Small oversight in AnalogInput example?

Since the program has been around since 2011, maybe I am missing something. But shouldn't there be a resistor in below explanation?

  • LED
    anode (long leg) attached to digital output 13
    cathode (short leg) attached to ground

I'm on 1.8.8 so maybe it has been fixed already.

++Karma; // Well spotted! Yes, there should be a resistor.

As noted on many Arduino boards there is already an LED on digital output 13, so another one is not needed.

@pert
For clarity this is the example in IDE Examples / 03Analoge / Analogue input

OK, I have submitted a pull request to specify this:

Please review my proposed changes and either request changes or submit an approval.

I did a comprehensive review of all the examples and found the same occurred on 10 others, which my proposal fixes in addition to the "AnalogInput" example mentioned here.

As noted on many Arduino boards there is already an LED on digital output 13,

Well not many, the resistor on pin 13 disappeared in about 2006 but the tutorials still hang around.
It was removed because it interfered with using pin 13 on SPI circuits.

That looks good to me pert.

Grumpy_Mike:
Well not many, the resistor on pin 13 disappeared in about 2006 but the tutorials still hang around.
It was removed because it interfered with using pin 13 on SPI circuits.

As you might remember I first came here 2 or 3 years ago so am not really familiar with the history of Arduino. I have a genuine Uno and a clone Mega; both of recent vintage and with LEDs on pin 13. My more recent purchase of a Nano Every also has the LED on pin 13. Can you clarify what you mean?

Uno and Mega have D13 going to an op amp/comparator (1/2 of LM358) which then drives the LED, so the load on D13 is only 1-2uA, vs 5-10-15 mA to drive the LED.

Nano still drives the LED thru a current limit resistor.

Ah! Thanks! :slight_smile:

This is not the whole story.

Long ago, there was a major foul-up in the design of the Arduino NG, the predecessor to the Diecimila which preceded the Duemilanove from which the UNO was derived! :grinning:

As you will note, pin 13 was connected to a resistor and LED, but instead of also connecting the pin to the header, the header instead connected to the LED and that via a second 470 Ohm resistor, not only rendering pin 13 essentially functionally inaccessible to the outside world but even then, while this meant that an external LED could safely be connected without a resistor to this header pin, its brightness was minimised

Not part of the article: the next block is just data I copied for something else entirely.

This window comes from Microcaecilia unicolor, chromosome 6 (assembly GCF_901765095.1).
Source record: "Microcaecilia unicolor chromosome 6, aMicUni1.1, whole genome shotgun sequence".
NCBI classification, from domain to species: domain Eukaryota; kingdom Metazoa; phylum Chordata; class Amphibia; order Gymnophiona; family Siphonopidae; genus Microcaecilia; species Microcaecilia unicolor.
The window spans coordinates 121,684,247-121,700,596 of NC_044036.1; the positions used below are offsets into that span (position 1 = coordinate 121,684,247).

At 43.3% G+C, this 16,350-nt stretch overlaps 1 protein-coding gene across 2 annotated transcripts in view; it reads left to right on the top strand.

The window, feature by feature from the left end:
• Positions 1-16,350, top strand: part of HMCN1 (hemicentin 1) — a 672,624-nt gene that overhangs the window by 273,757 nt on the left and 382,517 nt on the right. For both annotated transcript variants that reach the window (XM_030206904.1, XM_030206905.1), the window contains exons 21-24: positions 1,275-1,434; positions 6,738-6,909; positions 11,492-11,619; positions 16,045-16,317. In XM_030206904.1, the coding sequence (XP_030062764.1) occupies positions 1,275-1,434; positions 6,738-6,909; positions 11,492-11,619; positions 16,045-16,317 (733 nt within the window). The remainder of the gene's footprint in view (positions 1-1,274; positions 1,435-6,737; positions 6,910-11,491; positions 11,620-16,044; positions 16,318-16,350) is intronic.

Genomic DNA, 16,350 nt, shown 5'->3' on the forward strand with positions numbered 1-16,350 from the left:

Quite a peculiar blunder - I do wonder how it occurred (in two successive issues!), back in the mists of Arduino time. :roll_eyes:

Thank you Paul.

Ever looked back at something you designed a long time ago and wondered "why the ... did I do that???"

PerryBebbington:
Ever looked back at something you designed a long time ago and wondered "why the ... did I do that???"

Many years ago when I was designing my first product with a business partner, we would often say “why is this bit like it is”, if the answer was “historic” it meant that at one stage it was important to do that but the reason for doing it exactly that way has gone away and now it is as good as any other way.

Hi all. I'm still waiting on a review. The feedback from any interested party is welcome.

Let's move this thing forward so it ends up being more than just blowing hot air on the forum.

I am not sure what it is you expect to happen?

Hi @Paul__B. Thanks for your interest. If you're not familiar with the GitHub pull request review process, you can learn about it here:

Arduino's policy is that every pull request must receive a formal approval via the GitHub pull request review system before it can be merged. This makes sure there have been at least two sets of eyes on every change: the person who submitted the proposal and the person who approved it. So once I get an approval from someone I will be able to merge the pull request and the world will be an ever so slightly better place.

And... merged! Thank you.